One of the most referenced publications on colour and hospital design is a study conducted by NHS Estates. Called “Lighting and Colour for Hospital Design,” the report notes that the relationship between colour and wellbeing is amplified in a hospital setting. Research into the psychological power of colour within other facilities – such as airports and railway stations – has proven that colour and design is able to influence people who are anxious, disoriented and emotional.
All of these emotions are certainly present within a hospital, along with many others – excitement over the birth of a baby, grief over the loss of a loved one. Truly, hospitals are a place where the whole spectrum of human emotions exist under one roof. How can architects and designers use this information to create thoughtful, stimulating, comforting spaces?
More than an Institution
Too often, cost, maintenance and failure to realize the importance of colour in patient wellbeing leads to a single or perhaps two-toned scheme. Often this leaves healthcare facilities with an “institutional” atmosphere, which can add to feelings of anxiety and depression within patients. Colour design is about more than the paint on the walls. Everything from the furniture to the flooring to the artwork all comes together to create a colour story. In a hospital, this story should ideally be a balanced mix of comfort and professionalism. And while there is no set guideline in selecting a hospital’s colour scheme, there is a general thought process that can prove helpful while making these important decisions.
Contrast and Colour Harmony
While it’s important to use a variety of colour, too many competing colours can lead to an environment that is over-stimulating and unsettling. According to the NHS report, trying to achieve “colour harmony” is the most effective way of creating a welcoming space. Several colour harmony theories already exist – such as using tonal variations of the same colour to create depth (i.e.: medium blue, light blue, white with blue undertones), or pairing contrasting colours to add interest (i.e.: blue and pale yellow). Using tonal contrast not only adds interest to a space, it also enhances visibility for users who are elderly or visually impaired. For example, light coloured stair railings affixed to a darker coloured staircase helps the railing to stand out, which adds to the user’s experience as well as the hospital’s safety.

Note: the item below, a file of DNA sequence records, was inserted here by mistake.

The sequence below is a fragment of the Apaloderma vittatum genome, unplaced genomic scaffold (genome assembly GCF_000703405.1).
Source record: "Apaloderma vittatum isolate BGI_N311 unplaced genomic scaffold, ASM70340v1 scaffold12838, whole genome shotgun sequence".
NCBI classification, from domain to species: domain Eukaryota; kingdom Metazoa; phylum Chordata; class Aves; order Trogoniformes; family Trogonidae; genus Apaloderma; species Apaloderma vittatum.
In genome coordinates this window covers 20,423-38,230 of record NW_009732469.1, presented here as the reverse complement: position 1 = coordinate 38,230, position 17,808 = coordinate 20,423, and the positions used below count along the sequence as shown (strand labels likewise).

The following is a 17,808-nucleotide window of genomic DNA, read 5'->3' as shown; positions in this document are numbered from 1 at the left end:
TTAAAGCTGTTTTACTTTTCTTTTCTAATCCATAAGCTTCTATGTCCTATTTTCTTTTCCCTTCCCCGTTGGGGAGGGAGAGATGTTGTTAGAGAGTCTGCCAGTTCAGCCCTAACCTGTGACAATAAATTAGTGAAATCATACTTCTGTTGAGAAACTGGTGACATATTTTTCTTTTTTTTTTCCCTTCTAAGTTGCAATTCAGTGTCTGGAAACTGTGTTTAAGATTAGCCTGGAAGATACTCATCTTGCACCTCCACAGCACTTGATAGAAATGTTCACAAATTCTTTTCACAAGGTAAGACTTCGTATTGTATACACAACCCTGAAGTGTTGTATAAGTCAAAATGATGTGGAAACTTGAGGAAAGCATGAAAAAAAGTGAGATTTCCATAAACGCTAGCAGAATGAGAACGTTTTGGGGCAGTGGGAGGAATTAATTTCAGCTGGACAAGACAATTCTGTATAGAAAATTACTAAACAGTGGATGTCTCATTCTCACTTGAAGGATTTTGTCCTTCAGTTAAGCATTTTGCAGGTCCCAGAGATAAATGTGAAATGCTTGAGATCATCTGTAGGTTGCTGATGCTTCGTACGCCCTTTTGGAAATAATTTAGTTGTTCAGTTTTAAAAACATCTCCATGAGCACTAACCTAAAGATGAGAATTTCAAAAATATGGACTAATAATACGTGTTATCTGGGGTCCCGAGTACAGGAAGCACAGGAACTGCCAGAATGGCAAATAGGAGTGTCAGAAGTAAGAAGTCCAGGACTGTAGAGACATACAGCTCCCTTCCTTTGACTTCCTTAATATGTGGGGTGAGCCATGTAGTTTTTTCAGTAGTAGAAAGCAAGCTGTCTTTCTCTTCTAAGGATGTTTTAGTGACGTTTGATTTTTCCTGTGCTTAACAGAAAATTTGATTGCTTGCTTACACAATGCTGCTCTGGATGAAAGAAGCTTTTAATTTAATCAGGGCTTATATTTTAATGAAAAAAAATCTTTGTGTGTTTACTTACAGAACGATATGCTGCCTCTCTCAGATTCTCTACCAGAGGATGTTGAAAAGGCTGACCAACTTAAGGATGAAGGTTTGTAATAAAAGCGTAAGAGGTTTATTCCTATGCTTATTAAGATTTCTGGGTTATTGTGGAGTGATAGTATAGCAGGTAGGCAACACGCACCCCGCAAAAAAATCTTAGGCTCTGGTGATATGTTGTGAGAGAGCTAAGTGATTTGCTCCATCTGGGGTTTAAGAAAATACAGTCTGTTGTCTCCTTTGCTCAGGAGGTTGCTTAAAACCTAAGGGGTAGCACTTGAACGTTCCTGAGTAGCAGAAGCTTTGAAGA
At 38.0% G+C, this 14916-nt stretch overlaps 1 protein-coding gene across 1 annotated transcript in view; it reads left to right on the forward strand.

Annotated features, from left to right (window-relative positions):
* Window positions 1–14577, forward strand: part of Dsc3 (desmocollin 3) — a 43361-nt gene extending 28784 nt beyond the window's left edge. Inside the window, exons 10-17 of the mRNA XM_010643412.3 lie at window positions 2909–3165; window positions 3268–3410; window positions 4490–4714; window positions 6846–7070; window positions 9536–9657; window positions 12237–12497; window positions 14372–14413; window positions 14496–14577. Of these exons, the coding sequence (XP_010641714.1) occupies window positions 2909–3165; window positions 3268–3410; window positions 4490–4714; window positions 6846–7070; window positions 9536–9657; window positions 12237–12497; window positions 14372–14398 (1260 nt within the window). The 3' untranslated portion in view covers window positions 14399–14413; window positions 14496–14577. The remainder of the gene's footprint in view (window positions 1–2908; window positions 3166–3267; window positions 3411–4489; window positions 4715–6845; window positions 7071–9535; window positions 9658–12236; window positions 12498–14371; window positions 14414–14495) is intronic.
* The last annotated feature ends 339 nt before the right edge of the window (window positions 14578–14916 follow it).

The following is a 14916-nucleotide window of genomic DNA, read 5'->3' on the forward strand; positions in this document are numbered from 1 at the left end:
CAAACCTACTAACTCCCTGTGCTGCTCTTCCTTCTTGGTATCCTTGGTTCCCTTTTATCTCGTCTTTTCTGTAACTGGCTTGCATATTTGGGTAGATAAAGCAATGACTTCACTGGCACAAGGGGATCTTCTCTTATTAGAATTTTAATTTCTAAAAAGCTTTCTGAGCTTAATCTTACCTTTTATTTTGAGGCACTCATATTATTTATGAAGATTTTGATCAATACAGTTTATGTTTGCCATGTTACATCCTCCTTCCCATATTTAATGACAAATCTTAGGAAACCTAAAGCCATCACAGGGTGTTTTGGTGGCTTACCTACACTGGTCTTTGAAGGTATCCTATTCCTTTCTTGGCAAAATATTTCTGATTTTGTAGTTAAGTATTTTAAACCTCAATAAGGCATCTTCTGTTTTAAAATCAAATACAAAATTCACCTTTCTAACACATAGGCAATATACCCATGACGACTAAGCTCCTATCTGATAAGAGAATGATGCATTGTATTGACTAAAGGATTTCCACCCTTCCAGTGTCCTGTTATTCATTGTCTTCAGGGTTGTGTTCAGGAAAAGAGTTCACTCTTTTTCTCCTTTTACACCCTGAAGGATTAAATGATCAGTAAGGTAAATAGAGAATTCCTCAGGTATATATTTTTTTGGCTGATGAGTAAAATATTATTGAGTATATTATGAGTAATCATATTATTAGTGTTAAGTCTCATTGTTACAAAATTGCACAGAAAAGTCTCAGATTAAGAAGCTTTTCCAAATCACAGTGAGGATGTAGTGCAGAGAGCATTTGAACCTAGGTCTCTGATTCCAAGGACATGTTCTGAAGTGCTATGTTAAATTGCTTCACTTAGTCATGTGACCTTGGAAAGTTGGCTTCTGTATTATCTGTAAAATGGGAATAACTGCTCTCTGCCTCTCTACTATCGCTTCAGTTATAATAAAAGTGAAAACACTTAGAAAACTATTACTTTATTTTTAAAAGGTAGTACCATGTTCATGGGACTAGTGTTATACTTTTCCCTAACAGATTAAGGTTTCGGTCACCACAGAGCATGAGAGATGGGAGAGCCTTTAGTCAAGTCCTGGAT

Colours to Avoid
Actual colours chosen will always be swayed by the personal preferences of the individuals involved in the selection process. As long as each hue thoughtfully plays into the overall colour scheme, the hospital interior should feel like a welcoming place. However, there are a few colours the NHS study recommends avoiding. Very dark blues have been associated with feelings of coldness, while strong greens and yellows are often associated with nausea. Purple and bright red are both colours that evoke strong reactions and should also be avoided.
Lighting and Colour
As the NHS report suggests in its title, lighting plays a large role in the visual environment of a healthcare facility. The placement of windows, amount of natural light and types of artificial light used all drastically impact the colour scheme of a hospital and thus should also be considered throughout the colour design process.